This is an astonishing book, astonishing both in its range and in what it seeks to make clear. Its central concern is with the nature and origins of selfhood, a distinctively human phenomenon. Its rather contrarian view is that Selfhood emerges as a product of inevitable uncertainties about our acceptance by the larger group or, more broadly, as a product of our doubts about how Others see us. Self, in a word, is then a joint project, Cogitamus, ergo sum, rather than the simplex Cartesian Cogito, ergo sum. Selfhood is not just a product of inner processes but it expresses the outcome of real or imagined exchanges with Others.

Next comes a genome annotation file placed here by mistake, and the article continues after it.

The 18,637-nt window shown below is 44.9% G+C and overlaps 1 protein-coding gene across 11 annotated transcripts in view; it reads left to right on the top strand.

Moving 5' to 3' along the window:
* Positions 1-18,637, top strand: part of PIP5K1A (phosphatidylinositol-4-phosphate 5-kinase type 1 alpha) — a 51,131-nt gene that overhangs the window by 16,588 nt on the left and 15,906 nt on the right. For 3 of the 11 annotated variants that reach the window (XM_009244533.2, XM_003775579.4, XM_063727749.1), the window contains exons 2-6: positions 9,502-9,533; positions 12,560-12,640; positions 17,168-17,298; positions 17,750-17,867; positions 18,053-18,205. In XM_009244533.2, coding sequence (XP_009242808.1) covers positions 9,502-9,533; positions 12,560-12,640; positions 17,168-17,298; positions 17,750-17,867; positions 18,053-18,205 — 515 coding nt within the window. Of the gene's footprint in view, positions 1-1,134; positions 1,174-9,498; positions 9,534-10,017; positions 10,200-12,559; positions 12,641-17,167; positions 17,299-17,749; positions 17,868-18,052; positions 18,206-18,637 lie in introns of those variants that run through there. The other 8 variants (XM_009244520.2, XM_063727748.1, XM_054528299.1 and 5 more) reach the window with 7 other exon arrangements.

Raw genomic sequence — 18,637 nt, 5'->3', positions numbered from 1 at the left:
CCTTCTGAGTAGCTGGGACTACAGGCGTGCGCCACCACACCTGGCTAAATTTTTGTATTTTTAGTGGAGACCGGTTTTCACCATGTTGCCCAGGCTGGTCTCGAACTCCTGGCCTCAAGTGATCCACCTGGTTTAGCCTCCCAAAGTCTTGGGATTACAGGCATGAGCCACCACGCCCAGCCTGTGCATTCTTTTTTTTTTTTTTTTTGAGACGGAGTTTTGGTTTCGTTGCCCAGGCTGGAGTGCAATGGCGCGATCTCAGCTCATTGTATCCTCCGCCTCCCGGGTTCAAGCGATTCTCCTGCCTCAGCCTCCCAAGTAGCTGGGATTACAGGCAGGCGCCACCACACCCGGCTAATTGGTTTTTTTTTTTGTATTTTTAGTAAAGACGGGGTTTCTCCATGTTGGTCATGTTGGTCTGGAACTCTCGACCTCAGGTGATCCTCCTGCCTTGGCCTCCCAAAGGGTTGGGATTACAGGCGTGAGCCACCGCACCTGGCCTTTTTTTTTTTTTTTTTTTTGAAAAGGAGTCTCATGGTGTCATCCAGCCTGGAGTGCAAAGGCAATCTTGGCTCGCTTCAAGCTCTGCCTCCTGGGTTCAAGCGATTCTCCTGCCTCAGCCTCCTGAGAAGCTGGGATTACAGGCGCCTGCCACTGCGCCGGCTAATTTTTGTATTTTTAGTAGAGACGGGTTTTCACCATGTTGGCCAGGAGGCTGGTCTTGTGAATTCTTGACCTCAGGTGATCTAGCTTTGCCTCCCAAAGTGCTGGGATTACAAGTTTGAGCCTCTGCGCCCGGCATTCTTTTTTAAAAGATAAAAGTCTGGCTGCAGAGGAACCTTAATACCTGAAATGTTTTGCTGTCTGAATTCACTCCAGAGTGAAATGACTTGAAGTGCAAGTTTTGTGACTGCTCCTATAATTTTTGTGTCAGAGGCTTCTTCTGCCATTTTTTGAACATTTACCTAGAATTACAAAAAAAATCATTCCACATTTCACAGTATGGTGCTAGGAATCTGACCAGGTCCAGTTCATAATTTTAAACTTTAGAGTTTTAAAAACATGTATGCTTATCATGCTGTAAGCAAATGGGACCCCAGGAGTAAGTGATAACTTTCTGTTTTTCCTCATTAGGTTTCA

This is a book of astonishing breadth, for Philippe Rochat explores not only different forms of self-awareness, but also the varied settings in which such self-awareness may be evoked. And in the process he leans upon evidence from his own well-known experimental studies of young children, evidence from linguistic theory itself, and evidence from comparative cultural studies of peoples around the world. For him, the evidence is overwhelmingly, “Without others, there is no self-consciousness.”
Indeed, it is this other-related nature of self-awareness, with its accompanying fear of rejection, that creates the compelling dynamic of shame that is so much a feature of human awareness. It seems an odd way of putting it, but for Rochat selfhood is as much if not more a human distress maker as a distress dispeller (as it is in Freudian thinking).